From education to employment

Constructionskills hope Level 3 qualification will help address skills crisis in heritage build sect

A new NVQ in Heritage Skills has been launched by ConstructionSkills and the National Heritage Training Group (NHTG). The Level 3 qualification is part of a package of measures designed to address the skills crisis in the built heritage sector.

Thousands of new recruits are needed annually in order to meet the high level of demand for traditional heritage skills used in the repair and conservation of historic buildings. Repair and maintenance on pre-1919 buildings is worth an estimated £5.2billion every year in England, Scotland and Wales and thousands of new recruits are needed to meet the demand for traditional heritage skills used in repair and maintenance of such buildings.

The new NVQ qualification is aimed at people already in the construction industry who want to develop new skills and knowledge relating to traditional building skills and materials. For the first time it also provides a relevant qualification for experienced craftspeople already working in the traditional build conservation, repair and maintenance sector.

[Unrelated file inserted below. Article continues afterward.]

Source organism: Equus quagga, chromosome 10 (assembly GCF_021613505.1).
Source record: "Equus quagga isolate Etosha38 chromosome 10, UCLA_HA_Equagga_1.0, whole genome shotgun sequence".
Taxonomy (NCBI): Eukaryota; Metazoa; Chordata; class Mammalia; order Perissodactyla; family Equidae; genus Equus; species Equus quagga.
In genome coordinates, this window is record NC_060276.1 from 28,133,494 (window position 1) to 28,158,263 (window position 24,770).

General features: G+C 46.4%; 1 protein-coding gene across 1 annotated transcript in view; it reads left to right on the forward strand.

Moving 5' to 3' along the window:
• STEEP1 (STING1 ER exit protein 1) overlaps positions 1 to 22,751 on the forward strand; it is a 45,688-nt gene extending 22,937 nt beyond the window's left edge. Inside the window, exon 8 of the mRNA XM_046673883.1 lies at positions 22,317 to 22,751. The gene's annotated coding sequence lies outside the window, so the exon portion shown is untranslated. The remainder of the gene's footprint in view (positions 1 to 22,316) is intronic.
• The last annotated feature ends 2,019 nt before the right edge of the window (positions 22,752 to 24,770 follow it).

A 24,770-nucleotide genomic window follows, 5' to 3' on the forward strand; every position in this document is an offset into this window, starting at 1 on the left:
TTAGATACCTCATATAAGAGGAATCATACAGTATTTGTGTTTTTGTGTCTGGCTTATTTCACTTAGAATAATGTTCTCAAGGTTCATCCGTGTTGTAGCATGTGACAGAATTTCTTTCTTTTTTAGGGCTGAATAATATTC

A target of 250 students has been set for the NVQ in its first year and students will be able to start the course from September 2007. Further education colleges including Oxford and Cherwell, North Nottinghamshire and Craven College in Skipton and Building Crafts College in London are already preparing to deliver courses to support the delivery of the NVQ and recruitment of NVQ assessors is underway.

In preparation for the launch of the NVQ the NHTG developed the Training the Trainers programme designed to improve the knowledge and skills of FE college lecturers in aspects of building conservation and restoration and to aid in course development. The course has run for two years and in 2007 was attended by 22 college lecturers.

Seamus Hanna Heritage & Conservation Manager, ConstructionSkills said: “Many of the specialist skills needed to preserve our built heritage, from traditional plasterwork and masonry repairs to dry stone walling and thatching, have declined through the latter half of the 20th century, creating the very real risk that they may die out completely. Until now qualifications in the heritage sector have often been very specialised and pathways for continued development for existing craftspeople have been limited. The new Heritage NVQ will offer a new pathway for potentially thousands of people and encourage them to stay in or enter this sector.

“It is critical that today’s event not only galvanises action from those key players already working in the sector but also educates the construction industry at large of the need to understand the requirements specific to the pre-1919 building stock.”


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